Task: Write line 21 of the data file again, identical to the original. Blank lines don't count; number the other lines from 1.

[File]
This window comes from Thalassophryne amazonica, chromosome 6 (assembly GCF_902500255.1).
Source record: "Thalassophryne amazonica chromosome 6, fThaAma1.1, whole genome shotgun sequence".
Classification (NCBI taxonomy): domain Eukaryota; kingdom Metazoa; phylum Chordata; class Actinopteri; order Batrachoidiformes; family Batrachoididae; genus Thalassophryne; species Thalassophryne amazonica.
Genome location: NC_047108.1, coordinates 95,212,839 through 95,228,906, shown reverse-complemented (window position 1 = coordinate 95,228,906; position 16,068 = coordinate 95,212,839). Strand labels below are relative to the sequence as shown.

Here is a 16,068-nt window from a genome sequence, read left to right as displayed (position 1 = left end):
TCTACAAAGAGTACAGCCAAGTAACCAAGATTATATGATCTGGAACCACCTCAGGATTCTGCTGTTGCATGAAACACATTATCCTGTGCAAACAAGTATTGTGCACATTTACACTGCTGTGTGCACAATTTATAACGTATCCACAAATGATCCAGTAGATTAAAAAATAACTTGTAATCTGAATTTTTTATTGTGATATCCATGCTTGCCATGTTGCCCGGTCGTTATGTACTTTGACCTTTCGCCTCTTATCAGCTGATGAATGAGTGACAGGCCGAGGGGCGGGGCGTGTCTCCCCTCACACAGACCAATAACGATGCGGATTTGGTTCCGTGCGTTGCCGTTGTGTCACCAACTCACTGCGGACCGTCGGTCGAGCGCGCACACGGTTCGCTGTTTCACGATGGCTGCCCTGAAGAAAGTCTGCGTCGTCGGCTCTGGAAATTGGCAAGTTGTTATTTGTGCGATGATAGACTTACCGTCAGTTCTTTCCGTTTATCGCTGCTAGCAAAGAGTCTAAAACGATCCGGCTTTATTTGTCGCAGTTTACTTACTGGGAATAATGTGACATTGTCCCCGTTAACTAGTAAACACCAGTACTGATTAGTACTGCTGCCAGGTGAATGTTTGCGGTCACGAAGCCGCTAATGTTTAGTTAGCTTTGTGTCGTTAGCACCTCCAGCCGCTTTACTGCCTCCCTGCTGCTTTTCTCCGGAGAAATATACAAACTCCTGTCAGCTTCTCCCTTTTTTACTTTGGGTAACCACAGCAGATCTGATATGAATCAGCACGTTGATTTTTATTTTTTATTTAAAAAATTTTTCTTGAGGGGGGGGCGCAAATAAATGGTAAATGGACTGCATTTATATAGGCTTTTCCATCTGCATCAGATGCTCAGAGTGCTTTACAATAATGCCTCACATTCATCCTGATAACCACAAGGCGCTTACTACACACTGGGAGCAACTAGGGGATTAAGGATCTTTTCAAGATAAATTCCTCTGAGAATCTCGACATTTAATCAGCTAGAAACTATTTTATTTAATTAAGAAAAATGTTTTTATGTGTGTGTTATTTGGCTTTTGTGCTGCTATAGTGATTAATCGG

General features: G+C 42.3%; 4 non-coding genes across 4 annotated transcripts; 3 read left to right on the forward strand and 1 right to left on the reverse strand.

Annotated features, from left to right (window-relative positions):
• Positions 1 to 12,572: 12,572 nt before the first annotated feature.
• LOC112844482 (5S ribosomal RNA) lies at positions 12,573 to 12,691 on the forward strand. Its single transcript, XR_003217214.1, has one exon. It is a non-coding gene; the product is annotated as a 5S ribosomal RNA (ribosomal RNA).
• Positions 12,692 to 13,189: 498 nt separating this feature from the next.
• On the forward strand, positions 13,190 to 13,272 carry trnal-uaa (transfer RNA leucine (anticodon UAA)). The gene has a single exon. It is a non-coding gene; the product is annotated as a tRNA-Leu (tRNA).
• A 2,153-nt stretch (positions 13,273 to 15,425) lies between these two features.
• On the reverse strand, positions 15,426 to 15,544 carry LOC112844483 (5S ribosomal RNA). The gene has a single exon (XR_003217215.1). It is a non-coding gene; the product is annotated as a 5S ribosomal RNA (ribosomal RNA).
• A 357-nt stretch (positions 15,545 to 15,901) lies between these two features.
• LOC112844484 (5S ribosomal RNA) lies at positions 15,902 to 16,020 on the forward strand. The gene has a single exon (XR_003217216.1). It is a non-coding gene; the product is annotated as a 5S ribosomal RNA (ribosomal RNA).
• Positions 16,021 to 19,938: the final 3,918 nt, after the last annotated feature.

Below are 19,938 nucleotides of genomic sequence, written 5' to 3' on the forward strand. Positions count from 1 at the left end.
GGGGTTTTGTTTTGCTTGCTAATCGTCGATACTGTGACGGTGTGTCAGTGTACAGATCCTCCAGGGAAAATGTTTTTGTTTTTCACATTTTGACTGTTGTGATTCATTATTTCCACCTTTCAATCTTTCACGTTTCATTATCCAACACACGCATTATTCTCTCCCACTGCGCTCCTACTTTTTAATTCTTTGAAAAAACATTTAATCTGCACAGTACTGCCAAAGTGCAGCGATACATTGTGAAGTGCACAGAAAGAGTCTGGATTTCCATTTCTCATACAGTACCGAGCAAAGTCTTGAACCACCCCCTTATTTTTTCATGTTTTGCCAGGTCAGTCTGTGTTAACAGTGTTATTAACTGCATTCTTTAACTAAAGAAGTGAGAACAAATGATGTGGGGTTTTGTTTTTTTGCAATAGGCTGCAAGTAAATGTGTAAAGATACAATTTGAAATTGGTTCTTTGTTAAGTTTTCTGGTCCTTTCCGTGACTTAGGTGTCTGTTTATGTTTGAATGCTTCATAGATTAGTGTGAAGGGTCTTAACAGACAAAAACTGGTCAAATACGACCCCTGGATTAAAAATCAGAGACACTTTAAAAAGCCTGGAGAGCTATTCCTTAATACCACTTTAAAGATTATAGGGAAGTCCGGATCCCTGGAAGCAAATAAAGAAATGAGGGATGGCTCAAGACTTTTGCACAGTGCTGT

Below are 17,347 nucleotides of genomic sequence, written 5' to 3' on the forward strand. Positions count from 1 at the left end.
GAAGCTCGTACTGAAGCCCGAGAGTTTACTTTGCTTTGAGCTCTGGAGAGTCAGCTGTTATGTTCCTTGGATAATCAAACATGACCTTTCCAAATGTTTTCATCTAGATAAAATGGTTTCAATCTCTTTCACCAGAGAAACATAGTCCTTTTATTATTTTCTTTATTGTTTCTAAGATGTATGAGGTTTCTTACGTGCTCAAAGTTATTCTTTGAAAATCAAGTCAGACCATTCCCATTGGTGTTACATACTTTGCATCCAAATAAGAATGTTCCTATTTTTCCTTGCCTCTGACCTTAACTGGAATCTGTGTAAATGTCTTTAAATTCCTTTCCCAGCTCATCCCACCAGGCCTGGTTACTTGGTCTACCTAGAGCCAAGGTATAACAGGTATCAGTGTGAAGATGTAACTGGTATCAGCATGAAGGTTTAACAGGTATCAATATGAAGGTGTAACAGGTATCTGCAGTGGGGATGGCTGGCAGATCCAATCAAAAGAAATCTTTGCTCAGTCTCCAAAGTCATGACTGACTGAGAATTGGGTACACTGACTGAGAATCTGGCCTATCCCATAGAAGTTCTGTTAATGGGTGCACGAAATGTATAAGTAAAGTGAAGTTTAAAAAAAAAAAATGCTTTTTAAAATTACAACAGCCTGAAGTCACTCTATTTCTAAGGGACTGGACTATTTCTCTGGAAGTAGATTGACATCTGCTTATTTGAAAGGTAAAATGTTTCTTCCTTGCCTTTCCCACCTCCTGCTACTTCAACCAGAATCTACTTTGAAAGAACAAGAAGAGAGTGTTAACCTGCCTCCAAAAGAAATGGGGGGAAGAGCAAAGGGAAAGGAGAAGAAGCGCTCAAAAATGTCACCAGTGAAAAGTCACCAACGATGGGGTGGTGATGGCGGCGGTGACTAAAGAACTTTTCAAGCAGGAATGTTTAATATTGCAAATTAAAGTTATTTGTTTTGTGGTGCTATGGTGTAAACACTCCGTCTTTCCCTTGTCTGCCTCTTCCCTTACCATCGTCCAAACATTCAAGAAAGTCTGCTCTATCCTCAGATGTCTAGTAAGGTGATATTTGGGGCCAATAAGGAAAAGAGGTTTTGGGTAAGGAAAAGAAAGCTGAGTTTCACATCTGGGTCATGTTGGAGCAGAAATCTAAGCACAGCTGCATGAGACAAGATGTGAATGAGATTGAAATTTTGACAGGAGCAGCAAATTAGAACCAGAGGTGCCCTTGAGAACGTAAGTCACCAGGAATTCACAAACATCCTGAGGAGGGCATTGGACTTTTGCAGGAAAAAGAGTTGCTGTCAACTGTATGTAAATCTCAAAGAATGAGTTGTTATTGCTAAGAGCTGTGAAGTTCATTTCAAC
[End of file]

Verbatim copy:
GAAGCTCGTACTGAAGCCCGAGAGTTTACTTTGCTTTGAGCTCTGGAGAGTCAGCTGTTATGTTCCTTGGATAATCAAACATGACCTTTCCAAATGTTTTCATCTAGATAAAATGGTTTCAATCTCTTTCACCAGAGAAACATAGTCCTTTTATTATTTTCTTTATTGTTTCTAAGATGTATGAGGTTTCTTACGTGCTCAAAGTTATTCTTTGAAAATCAAGTCAGACCATTCCCATTGGTGTTACATACTTTGCATCCAAATAAGAATGTTCCTATTTTTCCTTGCCTCTGACCTTAACTGGAATCTGTGTAAATGTCTTTAAATTCCTTTCCCAGCTCATCCCACCAGGCCTGGTTACTTGGTCTACCTAGAGCCAAGGTATAACAGGTATCAGTGTGAAGATGTAACTGGTATCAGCATGAAGGTTTAACAGGTATCAATATGAAGGTGTAACAGGTATCTGCAGTGGGGATGGCTGGCAGATCCAATCAAAAGAAATCTTTGCTCAGTCTCCAAAGTCATGACTGACTGAGAATTGGGTACACTGACTGAGAATCTGGCCTATCCCATAGAAGTTCTGTTAATGGGTGCACGAAATGTATAAGTAAAGTGAAGTTTAAAAAAAAAAAATGCTTTTTAAAATTACAACAGCCTGAAGTCACTCTATTTCTAAGGGACTGGACTATTTCTCTGGAAGTAGATTGACATCTGCTTATTTGAAAGGTAAAATGTTTCTTCCTTGCCTTTCCCACCTCCTGCTACTTCAACCAGAATCTACTTTGAAAGAACAAGAAGAGAGTGTTAACCTGCCTCCAAAAGAAATGGGGGGAAGAGCAAAGGGAAAGGAGAAGAAGCGCTCAAAAATGTCACCAGTGAAAAGTCACCAACGATGGGGTGGTGATGGCGGCGGTGACTAAAGAACTTTTCAAGCAGGAATGTTTAATATTGCAAATTAAAGTTATTTGTTTTGTGGTGCTATGGTGTAAACACTCCGTCTTTCCCTTGTCTGCCTCTTCCCTTACCATCGTCCAAACATTCAAGAAAGTCTGCTCTATCCTCAGATGTCTAGTAAGGTGATATTTGGGGCCAATAAGGAAAAGAGGTTTTGGGTAAGGAAAAGAAAGCTGAGTTTCACATCTGGGTCATGTTGGAGCAGAAATCTAAGCACAGCTGCATGAGACAAGATGTGAATGAGATTGAAATTTTGACAGGAGCAGCAAATTAGAACCAGAGGTGCCCTTGAGAACGTAAGTCACCAGGAATTCACAAACATCCTGAGGAGGGCATTGGACTTTTGCAGGAAAAAGAGTTGCTGTCAACTGTATGTAAATCTCAAAGAATGAGTTGTTATTGCTAAGAGCTGTGAAGTTCATTTCAAC